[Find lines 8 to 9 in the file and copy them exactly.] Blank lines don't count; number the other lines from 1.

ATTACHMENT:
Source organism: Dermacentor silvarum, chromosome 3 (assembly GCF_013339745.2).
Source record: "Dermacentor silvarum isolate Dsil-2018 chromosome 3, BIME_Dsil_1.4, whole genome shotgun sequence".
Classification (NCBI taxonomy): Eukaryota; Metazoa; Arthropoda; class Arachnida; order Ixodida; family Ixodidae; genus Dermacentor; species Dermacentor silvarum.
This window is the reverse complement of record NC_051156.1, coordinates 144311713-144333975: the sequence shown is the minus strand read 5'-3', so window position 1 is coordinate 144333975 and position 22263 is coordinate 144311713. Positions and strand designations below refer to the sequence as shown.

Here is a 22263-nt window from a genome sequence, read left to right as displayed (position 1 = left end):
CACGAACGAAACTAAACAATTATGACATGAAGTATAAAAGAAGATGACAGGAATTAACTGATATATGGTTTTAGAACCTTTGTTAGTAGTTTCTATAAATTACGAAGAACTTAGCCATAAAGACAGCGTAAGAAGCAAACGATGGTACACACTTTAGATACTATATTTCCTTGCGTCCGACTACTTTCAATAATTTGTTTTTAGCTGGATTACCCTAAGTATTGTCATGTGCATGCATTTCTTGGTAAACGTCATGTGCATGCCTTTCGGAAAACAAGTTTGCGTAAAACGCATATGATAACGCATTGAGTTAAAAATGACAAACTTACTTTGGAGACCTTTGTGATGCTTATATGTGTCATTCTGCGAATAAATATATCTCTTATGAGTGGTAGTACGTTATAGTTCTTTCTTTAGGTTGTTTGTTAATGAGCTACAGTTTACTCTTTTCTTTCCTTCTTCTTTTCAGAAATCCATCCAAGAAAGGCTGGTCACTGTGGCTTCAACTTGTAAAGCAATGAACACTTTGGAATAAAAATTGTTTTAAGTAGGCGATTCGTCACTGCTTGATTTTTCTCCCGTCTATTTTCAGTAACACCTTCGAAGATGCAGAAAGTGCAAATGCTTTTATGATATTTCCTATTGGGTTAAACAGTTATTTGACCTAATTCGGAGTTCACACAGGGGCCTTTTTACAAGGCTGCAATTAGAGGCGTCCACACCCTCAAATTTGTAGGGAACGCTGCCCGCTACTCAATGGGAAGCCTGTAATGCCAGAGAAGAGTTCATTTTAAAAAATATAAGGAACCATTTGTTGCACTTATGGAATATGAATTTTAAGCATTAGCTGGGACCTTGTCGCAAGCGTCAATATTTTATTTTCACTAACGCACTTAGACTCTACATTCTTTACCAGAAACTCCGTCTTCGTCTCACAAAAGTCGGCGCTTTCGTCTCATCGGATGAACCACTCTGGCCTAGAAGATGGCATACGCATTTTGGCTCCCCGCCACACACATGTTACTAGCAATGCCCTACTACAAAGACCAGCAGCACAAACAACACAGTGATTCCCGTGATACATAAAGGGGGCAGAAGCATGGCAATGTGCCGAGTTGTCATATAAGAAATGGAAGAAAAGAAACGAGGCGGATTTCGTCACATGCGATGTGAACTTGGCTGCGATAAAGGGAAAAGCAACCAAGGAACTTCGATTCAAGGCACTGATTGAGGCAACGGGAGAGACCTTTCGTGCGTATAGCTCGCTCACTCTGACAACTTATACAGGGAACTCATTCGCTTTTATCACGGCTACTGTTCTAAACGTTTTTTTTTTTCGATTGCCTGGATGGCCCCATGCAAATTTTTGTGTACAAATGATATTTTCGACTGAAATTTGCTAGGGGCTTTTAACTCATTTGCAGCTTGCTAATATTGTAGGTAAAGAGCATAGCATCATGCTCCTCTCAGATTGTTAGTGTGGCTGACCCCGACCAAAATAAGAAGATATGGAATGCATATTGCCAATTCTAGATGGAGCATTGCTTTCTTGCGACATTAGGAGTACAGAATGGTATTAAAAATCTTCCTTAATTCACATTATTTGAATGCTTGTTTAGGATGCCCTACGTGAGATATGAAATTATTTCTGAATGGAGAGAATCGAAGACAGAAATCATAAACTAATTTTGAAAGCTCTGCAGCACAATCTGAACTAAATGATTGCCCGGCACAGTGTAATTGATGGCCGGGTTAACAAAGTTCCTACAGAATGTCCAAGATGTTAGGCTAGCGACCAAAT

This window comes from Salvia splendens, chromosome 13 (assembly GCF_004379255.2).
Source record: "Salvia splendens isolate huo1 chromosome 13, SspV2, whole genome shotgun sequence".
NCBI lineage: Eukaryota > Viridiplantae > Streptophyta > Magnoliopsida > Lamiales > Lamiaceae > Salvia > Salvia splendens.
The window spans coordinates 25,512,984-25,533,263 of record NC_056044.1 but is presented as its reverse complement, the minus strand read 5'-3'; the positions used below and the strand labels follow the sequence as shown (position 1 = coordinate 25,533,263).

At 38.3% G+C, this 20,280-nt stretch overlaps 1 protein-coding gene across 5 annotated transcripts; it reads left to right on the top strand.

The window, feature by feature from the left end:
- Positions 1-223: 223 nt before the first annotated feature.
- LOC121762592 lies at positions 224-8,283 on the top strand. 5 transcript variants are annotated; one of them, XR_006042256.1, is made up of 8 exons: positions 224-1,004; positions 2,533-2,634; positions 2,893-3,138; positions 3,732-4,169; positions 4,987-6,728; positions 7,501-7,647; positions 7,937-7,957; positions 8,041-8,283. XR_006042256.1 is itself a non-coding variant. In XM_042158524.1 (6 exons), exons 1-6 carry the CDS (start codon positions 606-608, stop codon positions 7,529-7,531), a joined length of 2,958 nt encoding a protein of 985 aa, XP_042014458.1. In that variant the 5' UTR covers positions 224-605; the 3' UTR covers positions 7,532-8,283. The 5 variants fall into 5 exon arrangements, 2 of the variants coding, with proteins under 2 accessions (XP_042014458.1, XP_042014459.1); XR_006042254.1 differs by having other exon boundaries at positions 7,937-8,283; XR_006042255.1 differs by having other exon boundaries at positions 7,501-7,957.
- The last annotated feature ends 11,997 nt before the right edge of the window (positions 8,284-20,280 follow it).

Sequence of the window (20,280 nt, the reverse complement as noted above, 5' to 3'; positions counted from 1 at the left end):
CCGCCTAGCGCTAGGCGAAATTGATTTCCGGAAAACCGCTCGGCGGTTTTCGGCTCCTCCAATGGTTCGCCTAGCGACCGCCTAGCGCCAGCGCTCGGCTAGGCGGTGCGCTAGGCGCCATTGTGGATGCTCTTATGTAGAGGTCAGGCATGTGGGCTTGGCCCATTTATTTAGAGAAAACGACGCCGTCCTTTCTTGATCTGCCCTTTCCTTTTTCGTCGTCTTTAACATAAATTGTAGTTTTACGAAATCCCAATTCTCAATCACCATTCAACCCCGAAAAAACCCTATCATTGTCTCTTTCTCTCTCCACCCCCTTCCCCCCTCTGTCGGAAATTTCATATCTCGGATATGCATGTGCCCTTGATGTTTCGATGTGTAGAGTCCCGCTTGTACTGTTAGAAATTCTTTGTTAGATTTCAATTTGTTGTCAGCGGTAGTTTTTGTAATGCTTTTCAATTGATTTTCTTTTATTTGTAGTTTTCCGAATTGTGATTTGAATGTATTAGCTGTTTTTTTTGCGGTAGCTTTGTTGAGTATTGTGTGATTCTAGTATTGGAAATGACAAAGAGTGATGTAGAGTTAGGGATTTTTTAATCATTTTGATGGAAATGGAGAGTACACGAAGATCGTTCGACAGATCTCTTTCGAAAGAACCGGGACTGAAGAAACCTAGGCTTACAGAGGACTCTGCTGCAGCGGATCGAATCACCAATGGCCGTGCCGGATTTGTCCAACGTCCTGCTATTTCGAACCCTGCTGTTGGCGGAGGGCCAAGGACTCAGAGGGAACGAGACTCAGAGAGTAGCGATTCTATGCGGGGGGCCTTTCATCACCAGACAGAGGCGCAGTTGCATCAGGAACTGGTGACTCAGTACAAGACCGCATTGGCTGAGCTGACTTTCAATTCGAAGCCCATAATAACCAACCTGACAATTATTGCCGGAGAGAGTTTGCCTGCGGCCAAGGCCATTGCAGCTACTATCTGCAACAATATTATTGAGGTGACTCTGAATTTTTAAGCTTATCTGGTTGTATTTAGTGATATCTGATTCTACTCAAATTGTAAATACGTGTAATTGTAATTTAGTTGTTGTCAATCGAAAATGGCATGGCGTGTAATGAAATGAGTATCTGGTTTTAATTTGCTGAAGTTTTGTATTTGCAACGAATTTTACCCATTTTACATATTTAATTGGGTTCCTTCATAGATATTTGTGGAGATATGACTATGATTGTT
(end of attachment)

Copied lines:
Source record: "Salvia splendens isolate huo1 chromosome 13, SspV2, whole genome shotgun sequence".
NCBI lineage: Eukaryota > Viridiplantae > Streptophyta > Magnoliopsida > Lamiales > Lamiaceae > Salvia > Salvia splendens.